Low power data logger
I was asked to build a low power data logger for the University of Oslo that could measure light levels on two different water depths and the water temperature. This device should be able to log entries every 30min around the clock for weeks and hopefully months.
To attchive this I needed to cut the power to everything but the real time clock. So that the microcontroller was unpowered between every log entry and only the RTC remained active. I got lot of help from LMR users on this http://letsmakerobots.com/node/33532 and in hindsight OddBot had the correct answer all along.
This is now my version 3 of the logger and here is a list of the first versions.
This was my first try at building a complete SMD based PCB. It was also the first time that I built something around an ‘Arduino’ that wasn’t just a shield on top of an existing Arduino.
The version 1 consists of;
- ATMEGA328P-AU microcontroller
- DS18B20-PAR temperature sensor
- Headers for two TCS3200 RGB light sensors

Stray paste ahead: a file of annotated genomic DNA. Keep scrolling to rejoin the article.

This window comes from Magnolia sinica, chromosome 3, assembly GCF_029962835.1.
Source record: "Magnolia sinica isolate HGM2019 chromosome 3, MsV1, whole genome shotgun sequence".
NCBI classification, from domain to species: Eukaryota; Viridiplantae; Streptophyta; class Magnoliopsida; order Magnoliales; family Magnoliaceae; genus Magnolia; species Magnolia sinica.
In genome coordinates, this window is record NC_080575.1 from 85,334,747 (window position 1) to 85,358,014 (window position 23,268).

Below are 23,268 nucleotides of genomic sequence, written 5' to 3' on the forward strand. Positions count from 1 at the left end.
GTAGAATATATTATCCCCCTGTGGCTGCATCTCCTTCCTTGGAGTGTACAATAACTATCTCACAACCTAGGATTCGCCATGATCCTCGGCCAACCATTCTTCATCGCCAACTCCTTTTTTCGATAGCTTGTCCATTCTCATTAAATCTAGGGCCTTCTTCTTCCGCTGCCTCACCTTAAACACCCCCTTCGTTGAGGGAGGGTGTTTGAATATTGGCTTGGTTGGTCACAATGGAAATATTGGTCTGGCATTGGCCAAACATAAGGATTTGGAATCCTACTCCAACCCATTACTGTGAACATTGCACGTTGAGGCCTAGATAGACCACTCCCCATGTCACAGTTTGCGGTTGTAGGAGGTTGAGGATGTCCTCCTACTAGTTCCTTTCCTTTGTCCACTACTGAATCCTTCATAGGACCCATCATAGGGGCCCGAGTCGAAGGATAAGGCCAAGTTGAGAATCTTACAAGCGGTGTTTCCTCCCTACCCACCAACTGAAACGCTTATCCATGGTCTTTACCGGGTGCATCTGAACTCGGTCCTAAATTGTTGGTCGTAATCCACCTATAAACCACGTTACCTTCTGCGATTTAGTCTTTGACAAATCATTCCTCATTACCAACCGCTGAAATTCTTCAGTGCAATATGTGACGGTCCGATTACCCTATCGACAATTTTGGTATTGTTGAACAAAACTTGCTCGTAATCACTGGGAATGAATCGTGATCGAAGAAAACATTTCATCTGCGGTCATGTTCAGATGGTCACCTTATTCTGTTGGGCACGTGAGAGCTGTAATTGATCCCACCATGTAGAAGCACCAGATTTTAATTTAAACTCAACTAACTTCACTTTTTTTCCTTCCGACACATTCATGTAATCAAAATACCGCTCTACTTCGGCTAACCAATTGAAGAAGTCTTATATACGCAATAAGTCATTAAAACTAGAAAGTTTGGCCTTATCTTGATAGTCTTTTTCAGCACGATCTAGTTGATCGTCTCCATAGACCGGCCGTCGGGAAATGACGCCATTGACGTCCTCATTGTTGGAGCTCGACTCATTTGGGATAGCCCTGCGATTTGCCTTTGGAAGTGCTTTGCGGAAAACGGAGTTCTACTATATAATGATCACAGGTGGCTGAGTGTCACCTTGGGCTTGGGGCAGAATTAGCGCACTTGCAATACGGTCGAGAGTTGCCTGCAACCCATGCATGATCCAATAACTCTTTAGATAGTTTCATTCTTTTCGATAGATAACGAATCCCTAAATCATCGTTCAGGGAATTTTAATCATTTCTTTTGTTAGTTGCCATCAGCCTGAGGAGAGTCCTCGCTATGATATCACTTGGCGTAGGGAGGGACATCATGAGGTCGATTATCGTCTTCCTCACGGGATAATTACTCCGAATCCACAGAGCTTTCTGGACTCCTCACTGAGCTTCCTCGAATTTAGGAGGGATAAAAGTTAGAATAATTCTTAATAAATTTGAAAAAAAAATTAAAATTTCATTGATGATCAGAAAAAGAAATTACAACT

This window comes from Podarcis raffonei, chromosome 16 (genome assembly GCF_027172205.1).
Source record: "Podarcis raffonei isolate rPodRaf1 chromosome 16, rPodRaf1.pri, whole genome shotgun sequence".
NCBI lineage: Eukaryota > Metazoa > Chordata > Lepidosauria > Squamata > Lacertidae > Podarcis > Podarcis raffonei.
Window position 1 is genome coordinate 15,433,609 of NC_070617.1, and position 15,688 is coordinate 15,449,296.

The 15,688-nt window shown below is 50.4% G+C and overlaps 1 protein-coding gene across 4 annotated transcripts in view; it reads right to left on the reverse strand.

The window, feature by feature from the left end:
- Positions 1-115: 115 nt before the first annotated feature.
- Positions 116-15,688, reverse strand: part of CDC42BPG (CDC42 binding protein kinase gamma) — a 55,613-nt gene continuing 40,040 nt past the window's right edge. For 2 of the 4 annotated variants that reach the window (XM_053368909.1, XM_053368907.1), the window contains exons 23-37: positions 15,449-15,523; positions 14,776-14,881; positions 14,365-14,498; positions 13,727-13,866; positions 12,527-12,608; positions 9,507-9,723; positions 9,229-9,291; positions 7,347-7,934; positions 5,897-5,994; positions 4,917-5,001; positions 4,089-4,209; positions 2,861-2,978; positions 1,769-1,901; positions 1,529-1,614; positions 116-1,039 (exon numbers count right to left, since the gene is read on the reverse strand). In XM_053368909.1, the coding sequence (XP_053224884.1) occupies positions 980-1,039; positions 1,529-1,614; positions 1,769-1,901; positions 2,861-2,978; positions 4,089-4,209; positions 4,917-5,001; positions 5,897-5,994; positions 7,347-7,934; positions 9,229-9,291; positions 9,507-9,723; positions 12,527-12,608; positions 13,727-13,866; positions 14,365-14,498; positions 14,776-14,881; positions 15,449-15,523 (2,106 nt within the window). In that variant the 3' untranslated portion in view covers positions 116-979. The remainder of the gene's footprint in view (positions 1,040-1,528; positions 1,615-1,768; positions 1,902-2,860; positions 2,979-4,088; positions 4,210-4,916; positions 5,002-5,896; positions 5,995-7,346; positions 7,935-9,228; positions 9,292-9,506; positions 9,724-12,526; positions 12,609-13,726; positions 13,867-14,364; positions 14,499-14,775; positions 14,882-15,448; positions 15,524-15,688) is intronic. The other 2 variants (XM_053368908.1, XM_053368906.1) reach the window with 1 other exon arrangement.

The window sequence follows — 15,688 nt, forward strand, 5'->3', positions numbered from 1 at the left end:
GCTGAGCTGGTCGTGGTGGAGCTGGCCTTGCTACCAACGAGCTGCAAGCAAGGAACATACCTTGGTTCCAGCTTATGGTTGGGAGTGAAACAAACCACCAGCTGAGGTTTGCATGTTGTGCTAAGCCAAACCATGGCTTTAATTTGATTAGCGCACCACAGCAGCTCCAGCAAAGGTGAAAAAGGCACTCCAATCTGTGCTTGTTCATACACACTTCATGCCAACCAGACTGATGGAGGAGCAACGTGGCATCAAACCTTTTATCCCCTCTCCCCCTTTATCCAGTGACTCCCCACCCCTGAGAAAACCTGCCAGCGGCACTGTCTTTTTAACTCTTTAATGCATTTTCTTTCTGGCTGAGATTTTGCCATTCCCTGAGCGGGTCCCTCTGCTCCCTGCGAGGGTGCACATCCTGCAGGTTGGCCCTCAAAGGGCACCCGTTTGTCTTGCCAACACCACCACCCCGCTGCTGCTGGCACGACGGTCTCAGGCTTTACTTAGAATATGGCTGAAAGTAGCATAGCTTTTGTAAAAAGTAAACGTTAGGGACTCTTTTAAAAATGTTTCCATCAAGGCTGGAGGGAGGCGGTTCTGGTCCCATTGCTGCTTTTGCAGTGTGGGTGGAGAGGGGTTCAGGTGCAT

- 24LC256SN EEPROM for data storage
- DS1337S+ Real time clock
To my amazement everything worked! I could upload the bootloader and program the ATmega using a FTDI cable. All the other devices functioned as designed as well.
But… my home grown power on/off (see the forum post) did not work as I hoped. It turned the circuit on but I was not able to turn it off again.
Inspired by the fact that I was actually able to design and solder an SMD microcontroller board I changed the shutdown circuit to the P-channel MOSFET that OddBot described.
This time I also changed out the EEPROM with a micro SD card. And as the SD card needs a regulated 3.3V I added a voltage regulator.
This time the shutdown function perfect but I had a new issue. I had put the voltage regulator directly on the battery in line so the circuit drew 10mA with everything off and it all was lost in the regulator.
And the battery in the back
and with the light sensors connected
I moved the MOSFET in front of the voltage regulator, but also added a coin cell battery to power the RTC as it was cumbersome to first upload the correct time, the upload the logging sketch. With a separate battery source for the RTC the device could sit on a shelf for months and only start logging when it got the main power.